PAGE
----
Monday, March 27, 2017

Language Lessons

I have begun a new adventure - learning Hebrew!  I have always wanted to be able to read the Bible in its original tongue and with a new computer, now just seem like the right time.

Last fall, Maid Elizabeth bought Rosetta Stone Hebrew when it was on sale, with the anticipation of purchasing a computer at a future date.  At this point, Elizabeth hasn't acquired a computer, but I have, so I have immersed myself into the full course.

Wow!  I knew learning a new language would be a challenge, but was ill prepared for Hebrew!  Rosetta Stone jumps right in, having you read, write and speak in the first lesson - moving you along quickly from one discipline to the next.

At this point, I have Hebrew rattling around in my brain.  I haven't been able to properly file it away so it rolls around unencumbered!  I can't wait until it makes enough sense to understand.

I have been doing my best not to burden myself with notions of perfection and just take it a lesson at a time. And so I'll continue on my great adventure - Hebrew!


  1. All good wishes with this! I took the plunge and started on Hebrew about four years ago and have found it incredibly worthwhile, though I am still not very good. Hebrew is VERY different.

    One thing I will suggest: when you get far enough along to puzzle out Scripture verses (with help from an English parallel - for this purpose, I found the KJV and the "old" Revised Standard the best), choose a few short Psalms. Write them out, and read/pray one of them every day. That keeps my mind connected with the language and the Hebrew way of thinking even if that is all of the Hebrew that I do that day (which is most often the case), and over time, this handful of psalms becomes very familiar. Writing it out seems to be an important part of it; there is something about simply making the Hebrew letters and words.

    A more general comment: I love your blog, and read it regularly. God's blessings be with you all.

  2. Awesome. Good for the brain as well. I am learning Morse code at 58. It too is a challenge. At least for me.

  3. My mother learned at a late age and when she died I brought all her stuff home. If you want you can leave me a message on my blog with your address and I will mail you flash cards as she made a good number of sets. Not sure why, but I have a ton! Jennifer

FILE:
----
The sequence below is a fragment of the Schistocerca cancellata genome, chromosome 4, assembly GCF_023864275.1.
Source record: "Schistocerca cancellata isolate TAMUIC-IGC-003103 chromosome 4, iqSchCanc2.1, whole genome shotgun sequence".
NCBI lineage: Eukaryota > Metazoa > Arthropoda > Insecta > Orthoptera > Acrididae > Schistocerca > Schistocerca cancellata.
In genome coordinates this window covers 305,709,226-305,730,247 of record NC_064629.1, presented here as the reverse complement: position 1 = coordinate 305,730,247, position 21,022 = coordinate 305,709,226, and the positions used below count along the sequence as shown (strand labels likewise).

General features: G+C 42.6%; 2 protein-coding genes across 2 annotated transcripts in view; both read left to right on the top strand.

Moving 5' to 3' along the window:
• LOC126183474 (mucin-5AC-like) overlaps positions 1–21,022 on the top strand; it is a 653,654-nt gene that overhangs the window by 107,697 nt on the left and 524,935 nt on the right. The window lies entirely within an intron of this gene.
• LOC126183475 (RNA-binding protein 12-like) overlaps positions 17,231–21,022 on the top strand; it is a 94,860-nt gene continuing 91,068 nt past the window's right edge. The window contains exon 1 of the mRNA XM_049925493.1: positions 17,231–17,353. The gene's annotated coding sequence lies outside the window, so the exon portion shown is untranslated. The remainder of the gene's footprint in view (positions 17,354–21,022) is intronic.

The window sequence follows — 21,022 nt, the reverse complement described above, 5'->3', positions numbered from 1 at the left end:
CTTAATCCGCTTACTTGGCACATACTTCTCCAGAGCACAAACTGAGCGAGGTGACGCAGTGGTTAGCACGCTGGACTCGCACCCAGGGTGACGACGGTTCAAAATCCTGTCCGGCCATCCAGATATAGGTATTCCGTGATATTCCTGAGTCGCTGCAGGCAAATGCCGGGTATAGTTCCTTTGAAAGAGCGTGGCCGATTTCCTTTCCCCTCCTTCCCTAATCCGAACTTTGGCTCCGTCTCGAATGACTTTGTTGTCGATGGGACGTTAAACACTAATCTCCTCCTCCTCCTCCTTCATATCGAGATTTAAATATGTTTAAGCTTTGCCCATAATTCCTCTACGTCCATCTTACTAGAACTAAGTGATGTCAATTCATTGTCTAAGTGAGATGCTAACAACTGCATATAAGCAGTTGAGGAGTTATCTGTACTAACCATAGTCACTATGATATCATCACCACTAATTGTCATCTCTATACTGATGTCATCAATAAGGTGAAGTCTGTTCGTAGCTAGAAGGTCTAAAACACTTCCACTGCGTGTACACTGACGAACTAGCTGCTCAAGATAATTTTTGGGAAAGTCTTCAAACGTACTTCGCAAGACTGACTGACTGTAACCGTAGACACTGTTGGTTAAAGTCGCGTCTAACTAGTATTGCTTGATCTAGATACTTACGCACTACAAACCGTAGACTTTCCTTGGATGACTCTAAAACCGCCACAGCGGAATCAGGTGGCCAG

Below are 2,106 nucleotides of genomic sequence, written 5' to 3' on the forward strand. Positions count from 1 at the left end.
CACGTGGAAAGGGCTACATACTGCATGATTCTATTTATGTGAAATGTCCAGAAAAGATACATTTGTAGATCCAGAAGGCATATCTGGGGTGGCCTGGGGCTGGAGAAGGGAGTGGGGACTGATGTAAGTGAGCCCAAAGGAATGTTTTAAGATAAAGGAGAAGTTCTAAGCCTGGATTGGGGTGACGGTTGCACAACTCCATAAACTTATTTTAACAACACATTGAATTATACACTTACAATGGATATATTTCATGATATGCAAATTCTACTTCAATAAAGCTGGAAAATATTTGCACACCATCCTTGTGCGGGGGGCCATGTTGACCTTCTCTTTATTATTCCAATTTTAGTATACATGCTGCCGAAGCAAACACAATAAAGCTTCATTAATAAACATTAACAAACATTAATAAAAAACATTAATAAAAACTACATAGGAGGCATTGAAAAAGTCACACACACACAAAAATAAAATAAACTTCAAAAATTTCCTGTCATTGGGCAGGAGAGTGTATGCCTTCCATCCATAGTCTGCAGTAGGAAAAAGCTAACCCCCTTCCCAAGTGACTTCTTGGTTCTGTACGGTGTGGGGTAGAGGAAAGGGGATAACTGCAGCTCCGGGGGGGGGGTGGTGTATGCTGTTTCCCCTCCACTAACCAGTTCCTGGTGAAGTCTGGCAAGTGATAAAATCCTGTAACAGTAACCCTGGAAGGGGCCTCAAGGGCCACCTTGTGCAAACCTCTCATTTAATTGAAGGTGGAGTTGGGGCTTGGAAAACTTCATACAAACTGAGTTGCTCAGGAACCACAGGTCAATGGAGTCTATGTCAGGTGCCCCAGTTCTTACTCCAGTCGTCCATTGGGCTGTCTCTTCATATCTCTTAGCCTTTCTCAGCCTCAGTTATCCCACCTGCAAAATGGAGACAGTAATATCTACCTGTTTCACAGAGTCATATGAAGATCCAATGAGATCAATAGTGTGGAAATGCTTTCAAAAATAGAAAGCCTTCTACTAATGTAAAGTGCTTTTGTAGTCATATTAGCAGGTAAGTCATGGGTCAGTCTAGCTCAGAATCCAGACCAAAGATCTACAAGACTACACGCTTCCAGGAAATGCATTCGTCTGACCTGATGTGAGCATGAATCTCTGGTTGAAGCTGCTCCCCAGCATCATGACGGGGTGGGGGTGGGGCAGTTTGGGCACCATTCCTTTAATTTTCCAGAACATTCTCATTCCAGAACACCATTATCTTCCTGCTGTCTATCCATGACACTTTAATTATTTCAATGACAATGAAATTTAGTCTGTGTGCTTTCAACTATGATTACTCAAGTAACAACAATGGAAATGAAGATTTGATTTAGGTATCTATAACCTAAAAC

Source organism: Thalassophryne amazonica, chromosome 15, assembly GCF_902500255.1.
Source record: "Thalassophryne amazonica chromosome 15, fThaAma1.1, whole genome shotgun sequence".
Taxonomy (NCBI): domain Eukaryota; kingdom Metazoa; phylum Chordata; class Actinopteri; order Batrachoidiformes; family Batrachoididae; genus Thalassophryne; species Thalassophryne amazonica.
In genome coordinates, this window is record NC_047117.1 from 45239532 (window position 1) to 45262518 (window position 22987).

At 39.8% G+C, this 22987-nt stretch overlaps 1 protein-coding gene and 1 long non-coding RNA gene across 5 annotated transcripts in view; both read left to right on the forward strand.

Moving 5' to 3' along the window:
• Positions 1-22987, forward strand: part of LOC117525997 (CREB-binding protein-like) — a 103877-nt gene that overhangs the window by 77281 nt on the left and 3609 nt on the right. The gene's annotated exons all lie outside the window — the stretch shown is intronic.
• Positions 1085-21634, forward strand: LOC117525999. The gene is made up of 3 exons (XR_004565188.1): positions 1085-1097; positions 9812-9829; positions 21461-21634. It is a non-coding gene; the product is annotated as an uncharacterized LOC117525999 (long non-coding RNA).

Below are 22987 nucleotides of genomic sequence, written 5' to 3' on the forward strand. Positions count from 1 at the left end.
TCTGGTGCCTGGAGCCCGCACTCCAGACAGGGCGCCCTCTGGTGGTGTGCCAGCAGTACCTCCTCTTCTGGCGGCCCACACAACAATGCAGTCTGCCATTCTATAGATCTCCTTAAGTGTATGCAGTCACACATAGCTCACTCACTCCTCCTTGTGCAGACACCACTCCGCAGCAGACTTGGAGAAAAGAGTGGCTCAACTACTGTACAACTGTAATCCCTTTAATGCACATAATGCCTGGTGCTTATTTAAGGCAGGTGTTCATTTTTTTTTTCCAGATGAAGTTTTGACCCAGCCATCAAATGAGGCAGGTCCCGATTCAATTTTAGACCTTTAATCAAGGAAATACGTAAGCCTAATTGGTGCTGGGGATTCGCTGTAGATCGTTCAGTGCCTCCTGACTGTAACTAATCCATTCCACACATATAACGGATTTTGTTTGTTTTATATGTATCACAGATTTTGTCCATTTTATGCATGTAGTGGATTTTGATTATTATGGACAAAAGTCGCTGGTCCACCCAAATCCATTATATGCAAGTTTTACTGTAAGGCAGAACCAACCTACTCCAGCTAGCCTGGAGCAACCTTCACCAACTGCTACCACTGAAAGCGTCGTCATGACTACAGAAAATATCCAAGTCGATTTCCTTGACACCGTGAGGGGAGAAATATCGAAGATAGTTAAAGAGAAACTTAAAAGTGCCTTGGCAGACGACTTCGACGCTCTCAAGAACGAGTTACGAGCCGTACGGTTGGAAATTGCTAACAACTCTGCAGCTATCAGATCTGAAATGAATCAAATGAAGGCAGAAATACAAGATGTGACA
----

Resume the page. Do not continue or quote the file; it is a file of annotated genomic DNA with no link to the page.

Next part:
4. While I applaud your continuing education, the Rosetta Stone course probably isn't a great choice if you want to read the Old Testament the original. Rosetta Stone will teach you Modern Hebrew, rather than Biblical Hebrew. And large portions of the OT(the Book of Daniel, for example) are written in Aramaic, the everyday language that Jesus spoke. And while Aramaic is similar & is written using Hebrew letters it is a very different language

  5. I've enjoyed reading the Orthodox Jewish Bible (a messianic full text) at Bible Gateway. It's another way to start incorporating some understanding of Hebrew in the context of scripture. It really makes the Psalms shine brighter.

  6. שׁלום אנולה! בצלחה וכול הקבוד עם השיעורים שלך ישוע הוא יברכך אותך ואני סמחה מאוד בשבלך אנחנו אוהבים אתכם

  7. I want to lean Chinese, I like the food

  8. Have been reading and enjoying your blog for several years and look forward to what you have to share. This is the first time to make a comment and hope that it might be helpful.
    Ten years ago we began attending a Messianic Jewish congregation where we began learning about the foundation of our faith and participated in 4 Hebrew classes. The last session was by far the most helpful due to the teaching materials used. This was Biblical Hebrew not to be confused with conversational Hebrew.
    The materials used were:
    1)"The First Hebrew Primer: the Adult Beginner's Path to Biblical Hebrew, Third Edition" and can be used in a group or for self study. It begins with the very basics and builds from there. The first ten lessons provide the basics needed for scripture study.
    2) The "Complete Jewish Bible" translated by Dr. David Stern from the perspective of a Messanic Jew with many informative insights found in the Introduction.
    3)The Stone Edition of the Tanach (the Torah, Prophets and Writings). It is the writings of what is called the Old (Foundation)Testament. It also offers much insight in the Preface and Appendices. The pages are written with Hebrew being used on the right hand page and English on the left hand page with comments offered as needed at the bottom of the page. (Note: It reads from what we think of as Back to the Front.)
    May you be blessed in your study of His language.

  9. How did you find Rosetta Stone? I have used one or two other foreign language software programs but did not really get a great deal out of them.